OUR WEBSITES
English
Basket
article added
Proceed to checkout

ONE PHOTO – ONE STORY

30.06.2015

|
Share:
“Ecco il paese, ecco il piccolo mondo di un Mondo Piccolo” (Here is the country, here is the little world of a Little World) – this opening line in the 1952 film The Little World of Don Camillo, is perfectly reflected in Thomas Schwob’s experiences during a visit to Brescello. Equipped with an M2, he spent eleven days in the small town on the plaines of the Po river in Italy, home to the well-known film characters, Don Camillo and Peppone.

“The Don Camillo café is busy – everyone talks to each other and you’re soon making connections. I had wondered what might remain here of the unusual flair surrounding the nineteen fifties Don Camillo film series, and I set out to explore the question, armed with a Leica M2 from that era. Quite spontaneously, Abdon Boni and Giulio Bersellini offered to meet me in the Piazza the next day and to slip into the roles of the main protagonists.

The picture shown is from a scene out of Don Camillo’s Last Round, where Don Camillo, the village priest, and Peppone, the mayor, try to carry out a cloak and dagger operation to make an American tank from the Second World War disappear. Peppone and his communist partisans had been keeping the vehicle hidden, to use in the great Proletariat Revolution. However, the mayor no longer feels comfortable with the illegal possession of the tank. Don Camillo craftily offers his arch-rival an exchange that they can both benefit from. With Don Camillo's help, Peppone can get rid of the vehicle; in exchange, the priest is to get the piece of land where the tank has been hidden, and that he's been needing for a long time. As is so often the case, and despite their enmity, the two manage to achieve much more together than each on his own – neither can manage without the other. Nowadays a copy of the tank stands in front of the Museo Peppone e Don Camillo. With a little chuckle, I noted that here, in this traditionally left-wing town, Peppone, as representative of the people, is named first.”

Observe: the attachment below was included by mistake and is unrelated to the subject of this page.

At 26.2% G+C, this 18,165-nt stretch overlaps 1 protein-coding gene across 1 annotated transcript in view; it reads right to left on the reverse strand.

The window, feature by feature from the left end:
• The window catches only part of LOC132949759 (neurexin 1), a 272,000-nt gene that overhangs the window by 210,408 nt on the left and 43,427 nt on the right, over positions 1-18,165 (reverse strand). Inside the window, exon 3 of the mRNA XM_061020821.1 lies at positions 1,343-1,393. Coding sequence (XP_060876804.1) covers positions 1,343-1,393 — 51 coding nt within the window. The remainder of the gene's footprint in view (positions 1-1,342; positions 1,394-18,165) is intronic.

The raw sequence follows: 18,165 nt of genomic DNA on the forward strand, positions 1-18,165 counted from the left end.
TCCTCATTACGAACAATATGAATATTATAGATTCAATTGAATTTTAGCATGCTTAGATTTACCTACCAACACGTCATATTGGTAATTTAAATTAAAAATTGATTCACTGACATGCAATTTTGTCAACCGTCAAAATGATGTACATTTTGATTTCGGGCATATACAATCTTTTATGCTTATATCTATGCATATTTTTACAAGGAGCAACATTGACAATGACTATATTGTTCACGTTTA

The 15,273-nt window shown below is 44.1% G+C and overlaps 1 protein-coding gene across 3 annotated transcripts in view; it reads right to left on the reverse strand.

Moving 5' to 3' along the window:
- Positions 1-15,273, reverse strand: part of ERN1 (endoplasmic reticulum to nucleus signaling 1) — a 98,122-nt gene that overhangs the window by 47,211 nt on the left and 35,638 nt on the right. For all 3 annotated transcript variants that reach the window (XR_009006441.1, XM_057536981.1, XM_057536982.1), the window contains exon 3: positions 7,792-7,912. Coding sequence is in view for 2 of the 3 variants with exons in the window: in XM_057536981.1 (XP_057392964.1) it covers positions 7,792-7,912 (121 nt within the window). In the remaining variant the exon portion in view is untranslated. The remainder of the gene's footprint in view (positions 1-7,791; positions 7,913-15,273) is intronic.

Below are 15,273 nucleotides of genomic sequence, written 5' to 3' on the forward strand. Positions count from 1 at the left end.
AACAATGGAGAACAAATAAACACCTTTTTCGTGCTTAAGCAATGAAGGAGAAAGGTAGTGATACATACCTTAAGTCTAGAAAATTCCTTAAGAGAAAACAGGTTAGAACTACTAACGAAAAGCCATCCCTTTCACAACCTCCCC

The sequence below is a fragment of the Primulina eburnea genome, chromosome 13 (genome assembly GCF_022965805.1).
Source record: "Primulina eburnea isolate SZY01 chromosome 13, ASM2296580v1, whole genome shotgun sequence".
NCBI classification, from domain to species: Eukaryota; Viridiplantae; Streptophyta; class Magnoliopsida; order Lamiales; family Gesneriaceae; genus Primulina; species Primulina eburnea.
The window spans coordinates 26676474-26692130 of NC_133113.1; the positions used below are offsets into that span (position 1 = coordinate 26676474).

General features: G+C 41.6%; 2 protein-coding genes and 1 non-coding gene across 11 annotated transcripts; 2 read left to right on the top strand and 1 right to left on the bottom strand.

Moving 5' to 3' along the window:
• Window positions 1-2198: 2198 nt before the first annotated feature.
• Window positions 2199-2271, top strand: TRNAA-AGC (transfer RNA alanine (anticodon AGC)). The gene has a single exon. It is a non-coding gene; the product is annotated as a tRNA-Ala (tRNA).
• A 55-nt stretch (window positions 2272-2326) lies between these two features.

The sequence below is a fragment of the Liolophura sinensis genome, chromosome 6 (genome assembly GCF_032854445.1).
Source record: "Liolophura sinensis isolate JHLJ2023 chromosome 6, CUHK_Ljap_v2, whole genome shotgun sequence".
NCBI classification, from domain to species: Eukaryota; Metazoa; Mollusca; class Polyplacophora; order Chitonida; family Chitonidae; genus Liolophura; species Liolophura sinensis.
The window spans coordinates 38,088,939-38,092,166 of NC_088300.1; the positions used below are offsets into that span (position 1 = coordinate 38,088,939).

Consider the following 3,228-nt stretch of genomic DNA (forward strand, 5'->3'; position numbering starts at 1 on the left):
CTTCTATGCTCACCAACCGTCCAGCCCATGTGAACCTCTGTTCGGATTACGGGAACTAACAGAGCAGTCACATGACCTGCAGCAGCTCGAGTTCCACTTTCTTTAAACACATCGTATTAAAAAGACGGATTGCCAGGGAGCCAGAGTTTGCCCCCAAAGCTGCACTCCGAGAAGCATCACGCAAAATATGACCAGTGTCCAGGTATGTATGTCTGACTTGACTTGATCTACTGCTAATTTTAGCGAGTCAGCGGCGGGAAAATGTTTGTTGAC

© Herbert Brendel

Thomas Schwob

Thomas Schwob (* 1964) spent many years working as a music and English teacher, and has been working as an English seminar teacher since 2004. Many trips have taken and still take him all over Europe. His long-time involvement with digital and, from time to time, analogue photography, has given rise to many photo exhibitions.

www.thomas-schwob.de
Share this page:
via mail Mail
STAY UP TO DATE WITH THE LFI NEWS CHANELS: GET THE LFI APP:
lfi
on facebook
lfi
newsletter
lfi
app
close